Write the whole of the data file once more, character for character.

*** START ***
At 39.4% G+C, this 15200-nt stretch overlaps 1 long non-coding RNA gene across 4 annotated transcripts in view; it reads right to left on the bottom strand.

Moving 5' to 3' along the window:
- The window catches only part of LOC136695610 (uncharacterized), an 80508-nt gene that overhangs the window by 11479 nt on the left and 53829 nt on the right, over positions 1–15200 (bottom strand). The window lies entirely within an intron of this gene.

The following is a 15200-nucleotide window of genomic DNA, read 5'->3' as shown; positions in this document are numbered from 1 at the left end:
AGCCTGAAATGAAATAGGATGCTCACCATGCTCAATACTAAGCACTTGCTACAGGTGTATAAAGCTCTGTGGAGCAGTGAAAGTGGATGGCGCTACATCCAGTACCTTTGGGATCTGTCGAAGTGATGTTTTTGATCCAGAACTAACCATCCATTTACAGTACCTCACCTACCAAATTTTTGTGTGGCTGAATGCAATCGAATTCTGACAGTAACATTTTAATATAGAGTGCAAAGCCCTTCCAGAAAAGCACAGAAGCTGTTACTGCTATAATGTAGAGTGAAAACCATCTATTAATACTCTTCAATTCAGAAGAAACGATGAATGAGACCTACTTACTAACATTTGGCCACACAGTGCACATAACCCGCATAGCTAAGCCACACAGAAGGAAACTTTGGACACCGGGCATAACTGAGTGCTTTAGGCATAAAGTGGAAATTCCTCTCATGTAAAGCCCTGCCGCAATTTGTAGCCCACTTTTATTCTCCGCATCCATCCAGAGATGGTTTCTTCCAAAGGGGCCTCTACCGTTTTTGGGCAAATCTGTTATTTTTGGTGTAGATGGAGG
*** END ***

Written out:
At 39.4% G+C, this 15200-nt stretch overlaps 1 long non-coding RNA gene across 4 annotated transcripts in view; it reads right to left on the bottom strand.

Moving 5' to 3' along the window:
- The window catches only part of LOC136695610 (uncharacterized), an 80508-nt gene that overhangs the window by 11479 nt on the left and 53829 nt on the right, over positions 1–15200 (bottom strand). The window lies entirely within an intron of this gene.

The following is a 15200-nucleotide window of genomic DNA, read 5'->3' as shown; positions in this document are numbered from 1 at the left end:
AGCCTGAAATGAAATAGGATGCTCACCATGCTCAATACTAAGCACTTGCTACAGGTGTATAAAGCTCTGTGGAGCAGTGAAAGTGGATGGCGCTACATCCAGTACCTTTGGGATCTGTCGAAGTGATGTTTTTGATCCAGAACTAACCATCCATTTACAGTACCTCACCTACCAAATTTTTGTGTGGCTGAATGCAATCGAATTCTGACAGTAACATTTTAATATAGAGTGCAAAGCCCTTCCAGAAAAGCACAGAAGCTGTTACTGCTATAATGTAGAGTGAAAACCATCTATTAATACTCTTCAATTCAGAAGAAACGATGAATGAGACCTACTTACTAACATTTGGCCACACAGTGCACATAACCCGCATAGCTAAGCCACACAGAAGGAAACTTTGGACACCGGGCATAACTGAGTGCTTTAGGCATAAAGTGGAAATTCCTCTCATGTAAAGCCCTGCCGCAATTTGTAGCCCACTTTTATTCTCCGCATCCATCCAGAGATGGTTTCTTCCAAAGGGGCCTCTACCGTTTTTGGGCAAATCTGTTATTTTTGGTGTAGATGGAGG